More austerity brings Greece to a stoppage
Last Saturday morning, a polite, young Greek policeman was standing next to a young male tourist in the Syntagma Square in the center of Athens. He was holding a pack of leaflets in his hand and gave one to the tourist. Under the scorching sun he was trying to explain that he was one of the several thousand local authority employees who may lose their jobs if a multiple reform bill passes through the Parliament this week.
“We are from the municipal police of Athens. We are going to be sacked. The government will pass a bill next week and our department will be dissolved. We are on strike. You have nothing to fear. We just wanted to inform you.”
The tourist, also in his early 20s, was very understanding: “That is OK. Good luck with your strike. I hope you win back your jobs.”
The scene was reproduced several times by most news bulletins in the Greek TV over the weekend as thousands of workers employed by municipal authorities under different capacities all over Greece are expected to be laid off if the bill passes through the Greek Parliament next Thursday.
The announcement that the government will try to pass the bill came suddenly last week. The reaction was swift. All mayors came together and condemned the bill. Two mayors resigned, calling the rest to do the same. As of last Saturday, all employed by the local authorities have stopped working, and a 24-hour general strike is planned for tomorrow, on the eve of the debate in the Greek Parliament. Until then, all services offered by local authorities will be suspended and the collection of garbage will be done by a skeleton staff service. The government has a five-seat majority in the 300-member Parliament and deputies are under pressure from their constituencies.
Even if the bill goes through, the situation is explosive. The new two-party coalition government – which interestingly enough has not asked for a vote of confidence yet and has not presented its program, argues that if it does not get the bill through the Parliament, it will not receive the next tranche of the bailout money from its creditors.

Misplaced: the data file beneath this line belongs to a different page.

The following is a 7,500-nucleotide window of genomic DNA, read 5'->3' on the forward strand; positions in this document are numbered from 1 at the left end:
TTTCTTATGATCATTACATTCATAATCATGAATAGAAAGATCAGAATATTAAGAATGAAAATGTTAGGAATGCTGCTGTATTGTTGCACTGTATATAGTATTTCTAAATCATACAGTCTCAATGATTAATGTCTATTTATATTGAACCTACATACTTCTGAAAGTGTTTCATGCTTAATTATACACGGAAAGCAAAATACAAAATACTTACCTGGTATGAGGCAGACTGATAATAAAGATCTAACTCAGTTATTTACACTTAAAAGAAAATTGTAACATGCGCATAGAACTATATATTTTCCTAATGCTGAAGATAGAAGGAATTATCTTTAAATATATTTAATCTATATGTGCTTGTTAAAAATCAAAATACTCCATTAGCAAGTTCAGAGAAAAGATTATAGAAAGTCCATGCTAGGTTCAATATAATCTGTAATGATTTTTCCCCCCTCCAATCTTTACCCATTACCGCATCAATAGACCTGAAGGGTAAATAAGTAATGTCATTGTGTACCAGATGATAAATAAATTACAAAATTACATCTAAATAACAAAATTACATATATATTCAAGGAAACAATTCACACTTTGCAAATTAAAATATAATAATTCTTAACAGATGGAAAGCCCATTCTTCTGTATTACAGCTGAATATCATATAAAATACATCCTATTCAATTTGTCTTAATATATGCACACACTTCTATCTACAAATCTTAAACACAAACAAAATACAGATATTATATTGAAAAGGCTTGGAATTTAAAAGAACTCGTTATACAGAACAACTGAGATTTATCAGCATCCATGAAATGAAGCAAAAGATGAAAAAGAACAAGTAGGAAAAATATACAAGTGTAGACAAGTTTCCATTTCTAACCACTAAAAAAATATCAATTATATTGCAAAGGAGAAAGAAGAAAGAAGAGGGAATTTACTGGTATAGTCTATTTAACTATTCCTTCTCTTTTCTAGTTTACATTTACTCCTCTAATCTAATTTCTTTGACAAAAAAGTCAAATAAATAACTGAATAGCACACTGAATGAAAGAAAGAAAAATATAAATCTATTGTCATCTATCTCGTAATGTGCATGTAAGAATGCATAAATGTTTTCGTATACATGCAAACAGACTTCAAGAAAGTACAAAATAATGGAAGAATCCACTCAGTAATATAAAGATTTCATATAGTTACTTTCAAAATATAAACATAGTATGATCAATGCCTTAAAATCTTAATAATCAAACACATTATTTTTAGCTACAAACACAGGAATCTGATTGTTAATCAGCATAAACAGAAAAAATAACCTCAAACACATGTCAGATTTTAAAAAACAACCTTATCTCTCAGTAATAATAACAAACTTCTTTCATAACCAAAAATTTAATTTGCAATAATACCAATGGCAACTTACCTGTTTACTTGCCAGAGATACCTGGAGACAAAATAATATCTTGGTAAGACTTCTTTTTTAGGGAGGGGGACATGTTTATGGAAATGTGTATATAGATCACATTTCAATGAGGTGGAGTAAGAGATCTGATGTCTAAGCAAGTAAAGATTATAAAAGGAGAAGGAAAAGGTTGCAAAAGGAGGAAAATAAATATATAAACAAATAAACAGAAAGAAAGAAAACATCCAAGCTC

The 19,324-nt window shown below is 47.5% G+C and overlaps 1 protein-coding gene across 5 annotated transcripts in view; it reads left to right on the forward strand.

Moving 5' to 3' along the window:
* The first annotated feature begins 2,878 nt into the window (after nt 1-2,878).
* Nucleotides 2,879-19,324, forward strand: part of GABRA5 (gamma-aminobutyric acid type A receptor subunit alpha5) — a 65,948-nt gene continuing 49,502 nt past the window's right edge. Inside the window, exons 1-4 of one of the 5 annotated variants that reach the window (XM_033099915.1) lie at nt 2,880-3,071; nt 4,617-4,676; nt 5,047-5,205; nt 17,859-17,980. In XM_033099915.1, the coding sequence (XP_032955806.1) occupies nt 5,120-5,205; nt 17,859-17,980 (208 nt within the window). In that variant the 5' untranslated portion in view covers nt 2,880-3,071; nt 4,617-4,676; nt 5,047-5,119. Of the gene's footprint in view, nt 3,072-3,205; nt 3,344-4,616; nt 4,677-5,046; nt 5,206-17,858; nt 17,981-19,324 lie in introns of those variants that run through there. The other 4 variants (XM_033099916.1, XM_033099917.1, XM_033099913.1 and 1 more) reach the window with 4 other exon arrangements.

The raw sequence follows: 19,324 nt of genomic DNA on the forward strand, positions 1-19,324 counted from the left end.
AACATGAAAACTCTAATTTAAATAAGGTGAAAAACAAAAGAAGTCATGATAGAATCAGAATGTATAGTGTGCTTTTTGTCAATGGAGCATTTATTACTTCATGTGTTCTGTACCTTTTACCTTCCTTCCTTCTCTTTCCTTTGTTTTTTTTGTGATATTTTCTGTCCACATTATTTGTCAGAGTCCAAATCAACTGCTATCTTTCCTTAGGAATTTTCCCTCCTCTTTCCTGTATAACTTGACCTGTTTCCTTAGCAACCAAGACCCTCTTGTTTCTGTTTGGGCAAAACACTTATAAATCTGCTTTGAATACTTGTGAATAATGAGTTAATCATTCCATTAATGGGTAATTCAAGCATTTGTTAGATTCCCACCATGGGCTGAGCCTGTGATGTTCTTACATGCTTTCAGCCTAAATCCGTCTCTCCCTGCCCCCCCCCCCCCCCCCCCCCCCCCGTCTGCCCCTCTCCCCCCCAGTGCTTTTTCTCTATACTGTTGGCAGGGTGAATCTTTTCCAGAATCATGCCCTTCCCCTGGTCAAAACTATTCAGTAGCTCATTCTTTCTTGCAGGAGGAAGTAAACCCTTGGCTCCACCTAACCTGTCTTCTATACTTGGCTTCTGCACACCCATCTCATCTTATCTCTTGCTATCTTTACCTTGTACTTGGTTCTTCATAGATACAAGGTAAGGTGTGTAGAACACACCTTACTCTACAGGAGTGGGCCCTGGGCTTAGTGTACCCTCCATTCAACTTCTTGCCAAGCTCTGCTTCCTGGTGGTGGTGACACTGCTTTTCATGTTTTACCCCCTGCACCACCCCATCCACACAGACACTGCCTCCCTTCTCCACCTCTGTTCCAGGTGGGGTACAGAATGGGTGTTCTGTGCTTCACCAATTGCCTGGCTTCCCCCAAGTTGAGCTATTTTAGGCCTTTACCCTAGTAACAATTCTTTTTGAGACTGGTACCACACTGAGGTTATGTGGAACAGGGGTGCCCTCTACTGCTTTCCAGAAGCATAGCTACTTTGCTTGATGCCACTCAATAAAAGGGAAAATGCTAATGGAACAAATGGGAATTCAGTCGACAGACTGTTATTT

I just returned from Athens after an absence of almost a year. This time I felt the huge difference between “reported reality” and “physical reality.” Things are much worse than I was told. On my small street in one of Athens suburbs, where most neighbors lived in their own houses for the last 50 years, almost everybody has been affected badly by the crisis: my older relatives saw their pensions collapse to almost half in three years, my younger relatives either lost their jobs as professionals or had to work for several jobs in order to keep up with an avalanche of taxes. The latest figures published last week showed a new increase in the unemployment rate to 26.9 percent with 700 to 1,000 people losing their jobs each day. Economists are warning that a constantly increasing funding gap cannot be filled even by the most ruthless austerity measures.
On the political level, the picture is confusing. The new Samaras-Venizelos government –former archenemies and now partners of “national responsibility – will struggle to prevent a simmering public revolt against more austerity bills. What have saved them so far are the fuzzy messages from the official opposition party of SYRIZA, a coalition of radical leftists groups who in their first “founding” congress last week dwelled mostly on whether they should be transformed into a single party under one leader or remain a collective voice. Alternative proposals for an exit to the crisis were neither specific nor loud enough.
It is not surprising that an increasing part of a frustrated electorate is finding solace in the hypnotizing rhetoric of the Neo-Nazis of the party of Golden Dawn, which is third in opinion polls.
It is to this country that German Economy Minister W. Schaeuble will pay an official visit this week for talks with the government. A Greek daily welcomed him already with a front page headline in German: “Herr Schäuble, bringen Sie das gestohlene zurück!” or “Bring back the stolen goods,” referring to the plundering of Greece during the Nazi occupation during World War II.